Avoiding bug bites

A traveler's guide to warding off mosquitoes, ticks, and other biting beasties (and the diseases they can carry)

A mosquito enjoying a meal.
A mosquito enjoying a meal.
Most countries have yet to discover that marvelous modern invention: The window screen. This wouldn't be so bad if hotel maids the world over weren't prone to leaving your windows every day to air out the room—and let in the bugs.

Avoiding bug bites and wearing insect repellant aren't just a comfort issue, it's a health concern as mosquitoes and ticks can carry disease—most famously malaria, but also dengue fever, yellow fever, Japanese encephalitis, and other nasty things you don't want to catch.

Mosquitoes: Avoiding malaria and dengue fever

Stay inside in the evenings

Most mosquito species tend to swarm from late afternoon through late evening, so staying inside at dusk is the best way to avoid getting bit (as much).

If you are out, try to stick to breezy areas. At tropical seasides, I find I am often fine if I stay by the beach kissed by the sea breezes, but get eaten alive if I stray even one block inland where buildings block the wind. (Also, tables set in the sand make for a much more romantic and evocative dinner setting.)

The Aedes Aegypti mosquito.
The Aedes aegypti mosquito that infamously carries both dengue fever and yellow fever. (Photo by Muhammad Mahdi Karim)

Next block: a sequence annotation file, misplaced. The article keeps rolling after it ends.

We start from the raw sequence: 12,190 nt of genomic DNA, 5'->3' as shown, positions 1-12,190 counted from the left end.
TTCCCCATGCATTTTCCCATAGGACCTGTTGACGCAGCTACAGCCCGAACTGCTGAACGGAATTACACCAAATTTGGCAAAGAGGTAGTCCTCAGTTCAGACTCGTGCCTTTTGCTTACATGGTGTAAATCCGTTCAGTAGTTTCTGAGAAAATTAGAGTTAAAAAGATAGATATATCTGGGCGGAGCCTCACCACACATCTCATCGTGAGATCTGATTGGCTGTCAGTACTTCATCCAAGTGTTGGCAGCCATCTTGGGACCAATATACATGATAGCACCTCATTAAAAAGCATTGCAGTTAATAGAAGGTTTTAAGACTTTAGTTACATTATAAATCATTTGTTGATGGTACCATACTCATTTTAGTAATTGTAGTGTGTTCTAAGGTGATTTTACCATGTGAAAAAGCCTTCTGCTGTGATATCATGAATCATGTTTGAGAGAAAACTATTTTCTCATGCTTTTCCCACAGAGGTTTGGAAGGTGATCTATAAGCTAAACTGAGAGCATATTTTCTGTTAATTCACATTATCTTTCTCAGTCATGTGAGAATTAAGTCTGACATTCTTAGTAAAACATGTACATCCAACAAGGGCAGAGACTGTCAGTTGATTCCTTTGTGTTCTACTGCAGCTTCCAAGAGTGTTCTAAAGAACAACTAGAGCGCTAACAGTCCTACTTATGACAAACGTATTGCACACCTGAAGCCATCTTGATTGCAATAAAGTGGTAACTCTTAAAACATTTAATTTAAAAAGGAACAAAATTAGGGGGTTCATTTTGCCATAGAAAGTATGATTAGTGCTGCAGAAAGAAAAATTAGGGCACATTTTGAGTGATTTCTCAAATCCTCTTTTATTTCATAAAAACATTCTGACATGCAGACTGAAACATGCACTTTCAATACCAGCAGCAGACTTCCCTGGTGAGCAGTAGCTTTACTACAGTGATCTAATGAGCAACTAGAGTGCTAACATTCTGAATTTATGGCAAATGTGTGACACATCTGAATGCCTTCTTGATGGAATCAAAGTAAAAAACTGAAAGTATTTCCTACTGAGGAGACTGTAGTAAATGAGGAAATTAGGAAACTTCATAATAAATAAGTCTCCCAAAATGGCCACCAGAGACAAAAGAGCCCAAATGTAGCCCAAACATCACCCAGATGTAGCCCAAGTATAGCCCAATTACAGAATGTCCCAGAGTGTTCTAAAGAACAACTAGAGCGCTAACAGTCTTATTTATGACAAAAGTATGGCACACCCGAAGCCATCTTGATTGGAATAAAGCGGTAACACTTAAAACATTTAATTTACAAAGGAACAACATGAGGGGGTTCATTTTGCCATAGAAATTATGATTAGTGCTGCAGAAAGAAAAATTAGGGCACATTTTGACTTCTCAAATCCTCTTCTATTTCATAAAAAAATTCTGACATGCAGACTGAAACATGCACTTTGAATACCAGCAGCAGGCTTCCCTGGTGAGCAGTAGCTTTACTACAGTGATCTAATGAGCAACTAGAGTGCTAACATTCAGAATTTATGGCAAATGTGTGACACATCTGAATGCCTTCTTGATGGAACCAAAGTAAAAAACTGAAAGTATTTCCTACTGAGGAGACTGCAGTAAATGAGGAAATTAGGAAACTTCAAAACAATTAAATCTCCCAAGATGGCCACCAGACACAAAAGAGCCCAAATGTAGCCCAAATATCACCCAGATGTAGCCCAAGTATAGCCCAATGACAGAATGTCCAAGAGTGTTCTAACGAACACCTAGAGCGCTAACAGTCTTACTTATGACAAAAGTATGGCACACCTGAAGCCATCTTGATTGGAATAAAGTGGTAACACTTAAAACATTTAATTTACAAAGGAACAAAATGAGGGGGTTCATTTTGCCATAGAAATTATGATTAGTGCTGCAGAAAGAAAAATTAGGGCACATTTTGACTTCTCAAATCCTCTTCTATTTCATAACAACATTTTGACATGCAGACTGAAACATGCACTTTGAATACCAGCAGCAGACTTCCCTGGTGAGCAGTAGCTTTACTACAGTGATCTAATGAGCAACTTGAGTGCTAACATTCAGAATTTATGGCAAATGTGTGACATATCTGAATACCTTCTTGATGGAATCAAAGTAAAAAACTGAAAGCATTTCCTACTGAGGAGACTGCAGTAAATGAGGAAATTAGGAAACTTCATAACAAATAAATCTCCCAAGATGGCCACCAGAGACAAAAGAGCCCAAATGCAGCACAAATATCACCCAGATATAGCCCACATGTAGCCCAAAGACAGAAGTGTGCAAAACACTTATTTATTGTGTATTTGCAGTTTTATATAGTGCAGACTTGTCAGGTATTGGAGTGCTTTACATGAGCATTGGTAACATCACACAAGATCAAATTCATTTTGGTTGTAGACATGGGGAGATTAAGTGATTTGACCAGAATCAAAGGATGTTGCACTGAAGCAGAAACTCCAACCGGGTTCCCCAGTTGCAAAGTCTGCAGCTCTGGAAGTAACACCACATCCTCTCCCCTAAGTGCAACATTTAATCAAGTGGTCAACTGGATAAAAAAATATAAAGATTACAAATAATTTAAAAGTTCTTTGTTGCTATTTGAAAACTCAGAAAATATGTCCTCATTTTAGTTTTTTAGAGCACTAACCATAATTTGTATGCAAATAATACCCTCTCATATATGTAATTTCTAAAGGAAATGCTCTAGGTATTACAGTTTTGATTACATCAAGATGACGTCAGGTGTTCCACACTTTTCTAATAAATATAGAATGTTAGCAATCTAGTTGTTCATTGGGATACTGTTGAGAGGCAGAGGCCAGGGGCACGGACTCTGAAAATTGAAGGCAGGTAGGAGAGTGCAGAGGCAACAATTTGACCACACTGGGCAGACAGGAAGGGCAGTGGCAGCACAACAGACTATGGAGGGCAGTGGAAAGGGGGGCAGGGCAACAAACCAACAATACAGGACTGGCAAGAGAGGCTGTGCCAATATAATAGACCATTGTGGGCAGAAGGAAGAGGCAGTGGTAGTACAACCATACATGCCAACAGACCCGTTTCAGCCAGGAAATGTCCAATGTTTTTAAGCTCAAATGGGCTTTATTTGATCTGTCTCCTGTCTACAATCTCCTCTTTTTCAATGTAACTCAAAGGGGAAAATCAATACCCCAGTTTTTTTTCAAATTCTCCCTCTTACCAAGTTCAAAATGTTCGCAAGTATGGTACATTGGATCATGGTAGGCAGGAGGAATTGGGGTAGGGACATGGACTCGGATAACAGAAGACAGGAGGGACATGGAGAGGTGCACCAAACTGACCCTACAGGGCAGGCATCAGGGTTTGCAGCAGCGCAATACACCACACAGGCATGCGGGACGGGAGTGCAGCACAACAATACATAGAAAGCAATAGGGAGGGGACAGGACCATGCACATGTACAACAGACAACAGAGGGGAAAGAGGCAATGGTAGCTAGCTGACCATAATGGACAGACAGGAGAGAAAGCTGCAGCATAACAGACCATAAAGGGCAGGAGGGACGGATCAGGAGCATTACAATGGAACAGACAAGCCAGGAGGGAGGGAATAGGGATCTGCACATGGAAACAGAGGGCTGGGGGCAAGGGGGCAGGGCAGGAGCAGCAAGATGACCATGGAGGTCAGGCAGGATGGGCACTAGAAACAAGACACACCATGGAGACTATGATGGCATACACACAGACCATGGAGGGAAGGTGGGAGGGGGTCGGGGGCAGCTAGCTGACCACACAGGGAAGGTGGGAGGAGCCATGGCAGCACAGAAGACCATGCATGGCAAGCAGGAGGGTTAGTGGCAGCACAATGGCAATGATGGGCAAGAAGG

However, since the malaria-bearing mosquitoes are out at dusk but ones infected with dengue fever fly during the day, it pays to ward off the little bloodsuckers at all hours. And not just abroad—Dengue fever has recently cropped up in Florida.

(You know those zebra-striped mosquitoes that started showing up in North America about a decade ago? Yep, that's Aedes aegypti: the dengue carrier.)

Use bug spray

Rule #1: Don't stint on the bug repellant. Yes it's messy and smelly and all, but it's far better than getting eaten alive.

Make sure you focus on the areas of your body the bugs most like to nibble: ankles especially, but also the nape of your neck and around your ears.

The big guns: mosquito nets

In tropical destinations and malaria-prone areas, make sure your bed has a mosquito net—and make sure you use it!

A personal mosquito net just for your head.
The OR Bug Net Cap is a personal mosquito net just for your head.
I have a little mosquito net for just my head—kind of like a beekeeper's netting, a bag with a cinch for the neck hole and a collapsible metal halo to keep it away from your face.

Yes, it looks inordinately silly, but on those occasions when the bugs are truly tormentous, it can be a godsned (and has saved me from a hundred itchy bumps everywhere from a beach on the Chesapeake Bay to a canyon in the Australian Outback).

Make your clothes bug-repellant

Bugsaway shirt
ExOfficio's Bugsaway Halo Shirt is treated with Permthrin to repel insects (and as a bonus comes with a sublock rating of UPF 30 and two hidden zippered pockets).
In addition to spraying your skin, you can treat your clothes with Permethrin, which will turn them into wearable bug repellent (good for at least six weeks and a half-dozen washings).

Some specialty travel clothes come pre-treated with Permethrin (and, as it bonds to the fibers, the effect lasts much longer).

When you get bit anyway

Also handy: After Bite for the itch when, despite your best efforts, you do get bit. (Failing that, Tiger Balm works wonders.)

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This article was by Reid Bramblett and last updated in August 2011.
All information was accurate at the time.

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Copyright © 1998–2013 by Reid Bramblett. Author: Reid Bramblett.